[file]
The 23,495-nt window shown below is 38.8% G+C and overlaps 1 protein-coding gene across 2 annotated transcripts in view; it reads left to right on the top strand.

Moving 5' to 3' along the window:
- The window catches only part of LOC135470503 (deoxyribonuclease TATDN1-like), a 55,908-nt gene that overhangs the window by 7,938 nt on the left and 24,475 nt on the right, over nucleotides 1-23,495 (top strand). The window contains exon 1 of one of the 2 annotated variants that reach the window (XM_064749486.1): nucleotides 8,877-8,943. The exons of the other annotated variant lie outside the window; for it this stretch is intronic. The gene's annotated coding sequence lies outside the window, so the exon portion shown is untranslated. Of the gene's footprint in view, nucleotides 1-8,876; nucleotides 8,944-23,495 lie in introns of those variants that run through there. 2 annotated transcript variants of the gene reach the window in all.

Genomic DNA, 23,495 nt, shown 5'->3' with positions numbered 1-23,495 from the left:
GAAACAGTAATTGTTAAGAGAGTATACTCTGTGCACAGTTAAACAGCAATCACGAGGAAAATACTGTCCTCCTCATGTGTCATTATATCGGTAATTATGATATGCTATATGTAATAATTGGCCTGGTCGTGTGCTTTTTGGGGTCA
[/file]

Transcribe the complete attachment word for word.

The 23,495-nt window shown below is 38.8% G+C and overlaps 1 protein-coding gene across 2 annotated transcripts in view; it reads left to right on the top strand.

Moving 5' to 3' along the window:
- The window catches only part of LOC135470503 (deoxyribonuclease TATDN1-like), a 55,908-nt gene that overhangs the window by 7,938 nt on the left and 24,475 nt on the right, over nucleotides 1-23,495 (top strand). The window contains exon 1 of one of the 2 annotated variants that reach the window (XM_064749486.1): nucleotides 8,877-8,943. The exons of the other annotated variant lie outside the window; for it this stretch is intronic. The gene's annotated coding sequence lies outside the window, so the exon portion shown is untranslated. Of the gene's footprint in view, nucleotides 1-8,876; nucleotides 8,944-23,495 lie in introns of those variants that run through there. 2 annotated transcript variants of the gene reach the window in all.

Genomic DNA, 23,495 nt, shown 5'->3' with positions numbered 1-23,495 from the left:
GAAACAGTAATTGTTAAGAGAGTATACTCTGTGCACAGTTAAACAGCAATCACGAGGAAAATACTGTCCTCCTCATGTGTCATTATATCGGTAATTATGATATGCTATATGTAATAATTGGCCTGGTCGTGTGCTTTTTGGGGTCA